The castle and the adjoining folk park are run by Shannon Heritage.
plaque at Bunratty Castle]] Key events in Bunratty's history include:
- The first dwellings to occupy the site, in 970 were part of a Viking trading camp.
- In 1270, Robert De Muscegros built the first defensive fortress, known as a motte and bailey castle.
- These lands were later granted to Thomas de Clare, who built the first stone structure on the site. At this time Bunratty town had grown to a population of 1,000.
- In 1318, Thomas's son Richard de Clare, Steward of Forest of Essex (new holder of the castle) was killed in the Battle of Dysert O'Dea during the Irish Bruce Wars 1315-1318. The castle and town were completely destroyed by the victorious O'Briens.
- In 1332, soon after being restored for the King of England, the castle was once again razed by the Irish Chieftains of Thomond under the O' Briens and the MacNamaras.
- In 1353, after lying in ruins for 21 years, it was rebuilt by Sir Thomas Rokeby, but was almost immediately attacked again by the Irish and was held by Irish hands thereafter.
- The present structure was completed by the MacNamara family around 1425 but 50 years later was in the hands of the O'Briens, the most powerful clan in Munster.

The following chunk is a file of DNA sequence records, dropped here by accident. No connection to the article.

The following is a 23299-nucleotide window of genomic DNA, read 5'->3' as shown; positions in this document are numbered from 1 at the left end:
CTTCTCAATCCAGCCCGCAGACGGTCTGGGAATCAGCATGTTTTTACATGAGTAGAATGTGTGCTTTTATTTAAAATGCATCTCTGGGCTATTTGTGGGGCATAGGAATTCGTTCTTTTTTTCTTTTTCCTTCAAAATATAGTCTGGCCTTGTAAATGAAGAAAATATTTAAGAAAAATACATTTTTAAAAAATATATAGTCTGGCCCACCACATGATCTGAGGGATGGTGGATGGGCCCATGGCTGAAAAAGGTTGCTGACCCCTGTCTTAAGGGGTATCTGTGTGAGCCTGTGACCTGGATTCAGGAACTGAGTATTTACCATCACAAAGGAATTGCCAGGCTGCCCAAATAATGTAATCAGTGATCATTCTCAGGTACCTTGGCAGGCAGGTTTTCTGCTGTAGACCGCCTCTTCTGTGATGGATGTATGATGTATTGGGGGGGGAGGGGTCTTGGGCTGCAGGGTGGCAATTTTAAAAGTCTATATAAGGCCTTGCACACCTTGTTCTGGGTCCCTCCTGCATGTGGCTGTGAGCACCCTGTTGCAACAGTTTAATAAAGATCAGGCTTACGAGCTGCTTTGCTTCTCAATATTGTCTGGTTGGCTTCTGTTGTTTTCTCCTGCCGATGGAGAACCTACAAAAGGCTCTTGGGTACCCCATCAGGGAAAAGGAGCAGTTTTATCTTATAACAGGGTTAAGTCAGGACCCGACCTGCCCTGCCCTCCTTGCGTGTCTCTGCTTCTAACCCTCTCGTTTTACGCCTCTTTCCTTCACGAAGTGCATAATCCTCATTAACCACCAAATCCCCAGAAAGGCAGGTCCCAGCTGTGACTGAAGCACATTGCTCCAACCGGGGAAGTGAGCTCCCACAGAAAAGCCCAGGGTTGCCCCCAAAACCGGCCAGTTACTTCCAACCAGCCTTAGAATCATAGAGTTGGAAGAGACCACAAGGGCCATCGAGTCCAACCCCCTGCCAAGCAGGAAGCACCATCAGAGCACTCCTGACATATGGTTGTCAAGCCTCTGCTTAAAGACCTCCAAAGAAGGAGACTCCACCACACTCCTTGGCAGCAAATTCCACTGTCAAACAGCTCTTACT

- In 1646, during the Irish Confederate Wars, Barnaby O'Brien, the Earl of Thomond, allowed a large English Parliamentary garrison to land in Bunratty. The castle was besieged and taken by the forces of Confederate Ireland under Donagh MacCarthy, Viscount Muskerry.
- When Barnaby, or Barnabas O'Brien, 6th Earl of Thomond, left Bunratty for England in 1646 for his own safety, during the Confederate wars, he
- Bunratty Castle and its lands were granted to the Studdert family. They left the castle in 1804 (allowing it to fall into disrepair), to reside in the more comfortable and modern adjacent Bunratty House built by the family. The reasons for the move are bound up in family arguments over the eldest son marrying his first cousin. Both the castle and house are open to the public.
- In 1954 the castle was purchased and restored by the 7th Lord Gort. He reroofed the castle, which had no longer been lived in as much at the time, and saved it from ruin.
Alongside the castle is an extensive folk park, particularly popular with families, tourists and schools. This features reconstructions of historical cottages and buildings, recreating the general feel of the 19th century with a period style village main street. Old tools, furniture and artefacts are displayed, with the village kept alive by some inhabited shops, an old home bakery and peat fires in cottages. Шаблон:-